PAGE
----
Kindred Celebrates Sun Safety Week 2016

By Maggie Cunningham

It's hot out there, and the hot weather is only just beginning. The week of June 6th is Sun Safety Week, and we want to arm you with all the information you need to know to keep yourself and the ones you care for properly protected.

Perhaps the most common, visible danger of overexposure to the sun is the dreaded sunburn. It's red, it's painful, it can cause peeling, blisters or worse. One of the best ways you can protect yourself from the sun is to stay hydrated and take "shade breaks" as often as possible. Did you know that the sun's rays are strongest between 10 AM and 4 PM? There's a little rule to help you remember when to go inside for a bit: "If your shadow is short, it's time to abort and seek the shade!"

ssw1We often assume that high levels of SPF in sunscreen and UV-absorbent sunglasses are protecting us sufficiently from harmful rays. You might be surprised to know that another common chemical that you may be using in conjunction with sunscreen can actually reduce the SPF. Insect repellants minimize the effects of SPF in sunscreen by up to ⅓. So if you plan on using both, up the SPF!

Sunglasses, like sunscreen can be misleading. A darker lens and a high pricetag don't necessarily mean better protection. The best protection in sunglasses is actually labeled as blocking 99-100% UV rays. The absorption is improved not by adding color to the lens but by adding certain chemicals or coatings to the lens. If the label says 400 nm, that is the same as 100% UV blockage.

Some people are most at risk when they are deceived into thinking their sun exposure is going to be low. On these bright, red-hot days, a lot of people remember to be diligent about sun protection. On cloudy or cold days, many people forget to take necessary precautions. Sun exposure is a constant danger no matter the weather or time of year.  The 10-4 rule still applies on days with a little less obvious sunlight. It's also still possible to get sunburn in some places you may not expect. Besides sand, concrete, water and snow all reflect 85-90% of the sun's UV rays, so it's important to keep some level of SPF protection year-round.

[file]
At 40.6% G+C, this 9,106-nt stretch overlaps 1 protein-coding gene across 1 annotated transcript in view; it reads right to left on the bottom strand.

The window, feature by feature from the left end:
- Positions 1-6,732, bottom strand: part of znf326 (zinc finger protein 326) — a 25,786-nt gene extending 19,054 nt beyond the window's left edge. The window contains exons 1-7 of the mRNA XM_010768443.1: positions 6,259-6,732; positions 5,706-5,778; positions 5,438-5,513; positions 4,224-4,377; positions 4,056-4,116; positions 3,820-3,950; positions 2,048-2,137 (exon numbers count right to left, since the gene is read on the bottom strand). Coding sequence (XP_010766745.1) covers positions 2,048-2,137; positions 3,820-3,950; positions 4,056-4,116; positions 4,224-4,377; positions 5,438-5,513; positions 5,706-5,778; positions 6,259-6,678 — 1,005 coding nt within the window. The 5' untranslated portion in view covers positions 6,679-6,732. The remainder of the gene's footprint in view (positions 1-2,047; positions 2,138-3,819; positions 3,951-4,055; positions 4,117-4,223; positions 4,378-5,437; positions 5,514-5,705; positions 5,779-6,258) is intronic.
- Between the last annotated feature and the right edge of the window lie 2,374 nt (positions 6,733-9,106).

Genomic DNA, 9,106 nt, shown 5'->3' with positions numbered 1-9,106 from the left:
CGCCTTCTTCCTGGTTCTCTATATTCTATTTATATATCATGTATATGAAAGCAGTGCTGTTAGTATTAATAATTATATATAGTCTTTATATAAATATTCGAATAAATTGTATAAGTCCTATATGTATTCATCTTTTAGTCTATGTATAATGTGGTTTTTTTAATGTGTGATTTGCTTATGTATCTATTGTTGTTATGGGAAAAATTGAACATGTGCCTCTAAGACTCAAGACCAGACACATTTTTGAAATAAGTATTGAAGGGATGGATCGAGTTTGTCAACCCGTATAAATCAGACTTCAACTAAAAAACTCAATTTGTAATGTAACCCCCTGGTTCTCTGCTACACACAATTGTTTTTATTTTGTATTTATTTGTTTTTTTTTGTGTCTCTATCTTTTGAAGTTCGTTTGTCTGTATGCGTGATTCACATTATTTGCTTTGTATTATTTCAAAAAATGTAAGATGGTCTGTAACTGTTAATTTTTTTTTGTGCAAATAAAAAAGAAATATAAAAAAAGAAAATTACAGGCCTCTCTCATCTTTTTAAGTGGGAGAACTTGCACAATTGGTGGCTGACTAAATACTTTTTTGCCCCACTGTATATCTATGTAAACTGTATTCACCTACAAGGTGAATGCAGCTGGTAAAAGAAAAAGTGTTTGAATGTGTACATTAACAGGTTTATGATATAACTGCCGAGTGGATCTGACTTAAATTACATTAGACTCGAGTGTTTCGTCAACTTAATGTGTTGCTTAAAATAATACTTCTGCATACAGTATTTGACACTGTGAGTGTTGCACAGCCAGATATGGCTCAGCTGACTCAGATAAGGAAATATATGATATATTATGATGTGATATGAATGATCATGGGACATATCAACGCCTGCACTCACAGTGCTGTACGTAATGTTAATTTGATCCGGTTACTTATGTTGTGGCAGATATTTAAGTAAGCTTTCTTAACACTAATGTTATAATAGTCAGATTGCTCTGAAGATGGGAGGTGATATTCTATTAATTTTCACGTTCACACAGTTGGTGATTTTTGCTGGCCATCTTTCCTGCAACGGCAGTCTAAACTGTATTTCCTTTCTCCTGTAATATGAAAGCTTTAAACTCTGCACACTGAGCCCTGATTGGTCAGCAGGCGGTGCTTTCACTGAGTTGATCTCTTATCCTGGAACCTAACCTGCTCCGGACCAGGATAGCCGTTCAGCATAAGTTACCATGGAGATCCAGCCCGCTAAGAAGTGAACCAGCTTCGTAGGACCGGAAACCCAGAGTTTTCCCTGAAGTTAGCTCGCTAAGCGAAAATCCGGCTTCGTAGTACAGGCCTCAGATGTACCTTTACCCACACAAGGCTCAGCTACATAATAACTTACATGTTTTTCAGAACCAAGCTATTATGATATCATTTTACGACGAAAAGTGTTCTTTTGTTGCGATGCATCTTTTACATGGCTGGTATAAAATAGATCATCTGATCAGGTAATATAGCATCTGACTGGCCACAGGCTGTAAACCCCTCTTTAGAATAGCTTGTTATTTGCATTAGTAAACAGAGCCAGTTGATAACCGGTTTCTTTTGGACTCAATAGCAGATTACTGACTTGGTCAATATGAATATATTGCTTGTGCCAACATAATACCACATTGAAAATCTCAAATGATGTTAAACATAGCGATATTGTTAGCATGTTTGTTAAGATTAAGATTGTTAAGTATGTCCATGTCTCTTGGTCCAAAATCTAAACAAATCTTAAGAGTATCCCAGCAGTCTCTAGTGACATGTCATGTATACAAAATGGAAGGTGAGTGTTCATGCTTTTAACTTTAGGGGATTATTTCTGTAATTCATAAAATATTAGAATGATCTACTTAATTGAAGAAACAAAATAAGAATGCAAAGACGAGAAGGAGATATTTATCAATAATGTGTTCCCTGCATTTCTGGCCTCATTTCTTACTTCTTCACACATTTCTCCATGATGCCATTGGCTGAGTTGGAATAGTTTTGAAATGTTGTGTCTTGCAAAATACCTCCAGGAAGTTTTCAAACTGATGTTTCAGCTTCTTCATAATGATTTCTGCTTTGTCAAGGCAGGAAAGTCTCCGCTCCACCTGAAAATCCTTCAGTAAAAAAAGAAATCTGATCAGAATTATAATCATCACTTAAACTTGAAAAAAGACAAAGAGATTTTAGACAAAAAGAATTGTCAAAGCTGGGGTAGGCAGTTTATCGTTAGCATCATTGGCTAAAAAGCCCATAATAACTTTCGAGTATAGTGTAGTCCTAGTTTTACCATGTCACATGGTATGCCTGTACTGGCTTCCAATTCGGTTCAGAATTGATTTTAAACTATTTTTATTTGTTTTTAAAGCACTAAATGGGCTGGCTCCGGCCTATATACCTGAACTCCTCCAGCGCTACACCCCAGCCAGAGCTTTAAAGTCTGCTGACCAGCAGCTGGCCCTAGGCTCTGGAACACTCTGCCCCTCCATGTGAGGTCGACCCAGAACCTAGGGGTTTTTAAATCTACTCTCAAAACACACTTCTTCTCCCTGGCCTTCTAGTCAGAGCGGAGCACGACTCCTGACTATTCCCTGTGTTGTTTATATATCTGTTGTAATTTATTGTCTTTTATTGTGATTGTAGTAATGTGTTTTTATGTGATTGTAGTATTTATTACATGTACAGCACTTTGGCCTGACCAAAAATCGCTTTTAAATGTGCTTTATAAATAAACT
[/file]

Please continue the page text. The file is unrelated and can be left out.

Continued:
Lastly, but most probably the most important thing to understand about sun safety is that the overexposure that can occur today or tomorrow can increase your risk of developing skin cancer much later. Melanoma, the deadliest form of skin cancer, is diagnosed in over a million new cases every year, and that number is increasing faster than any other form of cancer.

So remember: wear some form of sunscreen with SPF year-round, up the SPF when other chemical sprays like bug spray may be in use; wear hats or apply sunscreen on your neck, ears and head (especially if you are balding); check the label on sunglasses before you buy them; and remember that a little sunburn now can cause a lot of problems later, so stay away from tanning salons and using oils when outside.